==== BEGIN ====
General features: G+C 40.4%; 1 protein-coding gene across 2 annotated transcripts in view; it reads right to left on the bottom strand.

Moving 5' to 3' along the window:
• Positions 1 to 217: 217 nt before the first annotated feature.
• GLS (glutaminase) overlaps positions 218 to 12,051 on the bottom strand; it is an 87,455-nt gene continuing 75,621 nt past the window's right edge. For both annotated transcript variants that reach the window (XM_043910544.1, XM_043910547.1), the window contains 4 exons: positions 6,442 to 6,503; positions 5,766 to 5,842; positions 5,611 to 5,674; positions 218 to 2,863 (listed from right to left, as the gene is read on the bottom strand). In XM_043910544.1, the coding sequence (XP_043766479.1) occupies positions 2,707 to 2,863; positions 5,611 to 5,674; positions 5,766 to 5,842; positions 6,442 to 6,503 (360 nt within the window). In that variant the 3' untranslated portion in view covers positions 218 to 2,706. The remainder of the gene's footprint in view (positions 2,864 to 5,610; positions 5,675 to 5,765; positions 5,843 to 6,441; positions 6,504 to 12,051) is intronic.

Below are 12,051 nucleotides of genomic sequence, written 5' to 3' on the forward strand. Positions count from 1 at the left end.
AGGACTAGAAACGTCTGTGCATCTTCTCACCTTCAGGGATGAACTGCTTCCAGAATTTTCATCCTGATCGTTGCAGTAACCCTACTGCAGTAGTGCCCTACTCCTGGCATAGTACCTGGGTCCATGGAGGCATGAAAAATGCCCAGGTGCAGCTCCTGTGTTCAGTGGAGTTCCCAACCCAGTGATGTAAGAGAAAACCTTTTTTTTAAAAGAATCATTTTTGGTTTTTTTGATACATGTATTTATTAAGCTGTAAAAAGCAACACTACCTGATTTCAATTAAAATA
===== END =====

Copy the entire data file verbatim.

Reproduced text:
General features: G+C 40.4%; 1 protein-coding gene across 2 annotated transcripts in view; it reads right to left on the bottom strand.

Moving 5' to 3' along the window:
• Positions 1 to 217: 217 nt before the first annotated feature.
• GLS (glutaminase) overlaps positions 218 to 12,051 on the bottom strand; it is an 87,455-nt gene continuing 75,621 nt past the window's right edge. For both annotated transcript variants that reach the window (XM_043910544.1, XM_043910547.1), the window contains 4 exons: positions 6,442 to 6,503; positions 5,766 to 5,842; positions 5,611 to 5,674; positions 218 to 2,863 (listed from right to left, as the gene is read on the bottom strand). In XM_043910544.1, the coding sequence (XP_043766479.1) occupies positions 2,707 to 2,863; positions 5,611 to 5,674; positions 5,766 to 5,842; positions 6,442 to 6,503 (360 nt within the window). In that variant the 3' untranslated portion in view covers positions 218 to 2,706. The remainder of the gene's footprint in view (positions 2,864 to 5,610; positions 5,675 to 5,765; positions 5,843 to 6,441; positions 6,504 to 12,051) is intronic.

Below are 12,051 nucleotides of genomic sequence, written 5' to 3' on the forward strand. Positions count from 1 at the left end.
AGGACTAGAAACGTCTGTGCATCTTCTCACCTTCAGGGATGAACTGCTTCCAGAATTTTCATCCTGATCGTTGCAGTAACCCTACTGCAGTAGTGCCCTACTCCTGGCATAGTACCTGGGTCCATGGAGGCATGAAAAATGCCCAGGTGCAGCTCCTGTGTTCAGTGGAGTTCCCAACCCAGTGATGTAAGAGAAAACCTTTTTTTTAAAAGAATCATTTTTGGTTTTTTTGATACATGTATTTATTAAGCTGTAAAAAGCAACACTACCTGATTTCAATTAAAATA